Note: In 2008 the California Supreme Court ordered a habeas corpus evidentiary hearing, which was held in Marin Superior court in 2010 and early 2011, raising detailed questions about evidentiary problems in the trial. The judge-referee’s report on this hearing and briefs from Jarvis’ attorneys and the attorney general’s office have yet to be brought back to the Supreme Court for oral arguments. You can read my summary of these sessions at: <http://www.freejarvis.org/whats_new/Summary_of_Evidentiary_Hearing_January_2011.pdf>


Please give generously what you can to Clear View, and feel free to ask me about our projects in India and Burma. Checks can be written to Clear View Project—1933 Russell Street, Berkeley, CA 94703 or to our Paypal account which reach at: Clear View Fundraising.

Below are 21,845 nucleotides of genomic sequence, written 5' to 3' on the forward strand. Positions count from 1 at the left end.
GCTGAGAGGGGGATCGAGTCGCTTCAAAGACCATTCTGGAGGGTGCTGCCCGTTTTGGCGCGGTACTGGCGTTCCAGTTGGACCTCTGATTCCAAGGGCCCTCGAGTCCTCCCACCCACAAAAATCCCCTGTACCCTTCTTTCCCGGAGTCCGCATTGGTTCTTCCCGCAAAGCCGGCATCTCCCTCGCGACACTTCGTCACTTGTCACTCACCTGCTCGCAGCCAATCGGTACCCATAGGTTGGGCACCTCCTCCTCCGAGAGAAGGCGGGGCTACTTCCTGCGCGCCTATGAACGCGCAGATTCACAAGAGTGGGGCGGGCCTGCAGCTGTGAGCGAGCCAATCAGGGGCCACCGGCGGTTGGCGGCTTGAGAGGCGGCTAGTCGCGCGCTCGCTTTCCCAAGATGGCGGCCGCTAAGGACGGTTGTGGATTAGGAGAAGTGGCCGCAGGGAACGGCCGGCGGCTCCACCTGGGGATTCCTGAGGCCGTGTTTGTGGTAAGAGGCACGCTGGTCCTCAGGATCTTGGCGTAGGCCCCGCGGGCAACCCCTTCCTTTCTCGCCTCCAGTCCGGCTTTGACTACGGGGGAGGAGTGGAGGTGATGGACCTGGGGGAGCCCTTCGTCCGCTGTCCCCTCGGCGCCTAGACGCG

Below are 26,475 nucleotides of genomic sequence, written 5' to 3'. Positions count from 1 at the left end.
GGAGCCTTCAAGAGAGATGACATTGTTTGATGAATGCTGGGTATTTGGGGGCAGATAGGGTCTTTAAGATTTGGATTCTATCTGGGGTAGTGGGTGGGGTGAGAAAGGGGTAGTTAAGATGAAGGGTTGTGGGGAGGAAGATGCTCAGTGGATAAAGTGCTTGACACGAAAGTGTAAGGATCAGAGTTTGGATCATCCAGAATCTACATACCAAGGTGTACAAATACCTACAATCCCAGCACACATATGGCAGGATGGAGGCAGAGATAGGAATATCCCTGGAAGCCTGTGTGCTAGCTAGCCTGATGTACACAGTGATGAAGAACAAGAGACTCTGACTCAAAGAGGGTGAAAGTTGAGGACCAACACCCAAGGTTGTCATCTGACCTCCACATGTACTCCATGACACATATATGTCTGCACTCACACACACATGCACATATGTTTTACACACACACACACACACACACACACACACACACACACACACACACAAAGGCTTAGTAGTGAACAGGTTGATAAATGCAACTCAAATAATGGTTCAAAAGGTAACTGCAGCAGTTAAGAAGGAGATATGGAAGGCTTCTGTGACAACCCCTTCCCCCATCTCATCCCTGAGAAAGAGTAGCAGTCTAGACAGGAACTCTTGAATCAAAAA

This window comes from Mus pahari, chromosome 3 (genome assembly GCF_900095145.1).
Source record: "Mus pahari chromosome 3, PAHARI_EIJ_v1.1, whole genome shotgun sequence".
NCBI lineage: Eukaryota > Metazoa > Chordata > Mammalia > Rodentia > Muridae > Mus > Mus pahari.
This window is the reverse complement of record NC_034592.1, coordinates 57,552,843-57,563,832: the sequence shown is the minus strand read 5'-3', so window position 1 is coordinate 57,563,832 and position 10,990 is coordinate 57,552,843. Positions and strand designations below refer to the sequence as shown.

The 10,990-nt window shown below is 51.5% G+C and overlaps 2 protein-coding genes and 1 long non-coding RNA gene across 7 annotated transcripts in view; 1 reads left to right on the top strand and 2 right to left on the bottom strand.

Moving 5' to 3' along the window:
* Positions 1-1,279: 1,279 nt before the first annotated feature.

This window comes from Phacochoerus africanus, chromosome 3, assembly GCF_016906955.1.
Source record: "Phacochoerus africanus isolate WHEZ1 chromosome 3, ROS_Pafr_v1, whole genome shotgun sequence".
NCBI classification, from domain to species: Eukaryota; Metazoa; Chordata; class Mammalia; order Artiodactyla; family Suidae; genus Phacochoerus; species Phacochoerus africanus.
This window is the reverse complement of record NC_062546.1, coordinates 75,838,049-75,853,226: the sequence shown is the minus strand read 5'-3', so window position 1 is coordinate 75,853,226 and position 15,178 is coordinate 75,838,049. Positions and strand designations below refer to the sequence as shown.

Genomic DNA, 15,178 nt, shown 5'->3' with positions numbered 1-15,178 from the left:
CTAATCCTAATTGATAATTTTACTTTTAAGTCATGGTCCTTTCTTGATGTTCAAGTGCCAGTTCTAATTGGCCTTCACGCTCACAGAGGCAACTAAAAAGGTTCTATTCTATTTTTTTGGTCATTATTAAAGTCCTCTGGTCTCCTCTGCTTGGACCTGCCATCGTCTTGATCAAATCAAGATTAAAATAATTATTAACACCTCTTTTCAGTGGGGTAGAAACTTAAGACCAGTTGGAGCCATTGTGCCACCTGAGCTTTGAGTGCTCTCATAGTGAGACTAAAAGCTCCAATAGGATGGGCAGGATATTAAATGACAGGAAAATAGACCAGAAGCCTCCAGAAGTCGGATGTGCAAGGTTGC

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Clear View Project is Now Tax-Exempt

September 10, 2015

Climate March in Rome Following Buddhist-Catholic Dialogue

Climate March in Rome Following Buddhist-Catholic Dialogue

Dear Friends,

Clear View Project has been up and running since 2008, providing education and basic support to the most needy in Burma, India, and elsewhere. We have raised more than $100,000 in donations, and maintain close connections to those we are supporting. Today I am excited to tell you that Clear View has received our own tax-exempt 501(C)(3) status from the IRS. So it is a good day to ask for your donations.